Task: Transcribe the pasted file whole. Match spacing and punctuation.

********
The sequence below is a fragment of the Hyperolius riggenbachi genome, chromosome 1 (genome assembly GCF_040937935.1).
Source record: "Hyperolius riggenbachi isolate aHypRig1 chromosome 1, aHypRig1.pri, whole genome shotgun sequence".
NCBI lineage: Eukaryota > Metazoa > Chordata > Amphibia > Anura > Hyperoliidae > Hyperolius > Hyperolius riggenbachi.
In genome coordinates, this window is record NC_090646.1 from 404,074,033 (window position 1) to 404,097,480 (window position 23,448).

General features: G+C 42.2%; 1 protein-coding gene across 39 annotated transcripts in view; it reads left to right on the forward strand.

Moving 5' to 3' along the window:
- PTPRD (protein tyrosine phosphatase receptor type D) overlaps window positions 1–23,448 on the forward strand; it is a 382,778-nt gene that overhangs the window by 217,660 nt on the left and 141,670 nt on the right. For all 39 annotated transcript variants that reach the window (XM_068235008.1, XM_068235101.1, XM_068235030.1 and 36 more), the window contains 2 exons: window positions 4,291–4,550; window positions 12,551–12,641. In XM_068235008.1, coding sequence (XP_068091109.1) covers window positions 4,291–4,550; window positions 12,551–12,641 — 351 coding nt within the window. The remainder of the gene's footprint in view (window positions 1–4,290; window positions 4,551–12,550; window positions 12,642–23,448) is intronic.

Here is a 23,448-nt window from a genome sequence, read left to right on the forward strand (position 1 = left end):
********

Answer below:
The sequence below is a fragment of the Hyperolius riggenbachi genome, chromosome 1 (genome assembly GCF_040937935.1).
Source record: "Hyperolius riggenbachi isolate aHypRig1 chromosome 1, aHypRig1.pri, whole genome shotgun sequence".
NCBI lineage: Eukaryota > Metazoa > Chordata > Amphibia > Anura > Hyperoliidae > Hyperolius > Hyperolius riggenbachi.
In genome coordinates, this window is record NC_090646.1 from 404,074,033 (window position 1) to 404,097,480 (window position 23,448).

General features: G+C 42.2%; 1 protein-coding gene across 39 annotated transcripts in view; it reads left to right on the forward strand.

Moving 5' to 3' along the window:
- PTPRD (protein tyrosine phosphatase receptor type D) overlaps window positions 1–23,448 on the forward strand; it is a 382,778-nt gene that overhangs the window by 217,660 nt on the left and 141,670 nt on the right. For all 39 annotated transcript variants that reach the window (XM_068235008.1, XM_068235101.1, XM_068235030.1 and 36 more), the window contains 2 exons: window positions 4,291–4,550; window positions 12,551–12,641. In XM_068235008.1, coding sequence (XP_068091109.1) covers window positions 4,291–4,550; window positions 12,551–12,641 — 351 coding nt within the window. The remainder of the gene's footprint in view (window positions 1–4,290; window positions 4,551–12,550; window positions 12,642–23,448) is intronic.

Here is a 23,448-nt window from a genome sequence, read left to right on the forward strand (position 1 = left end):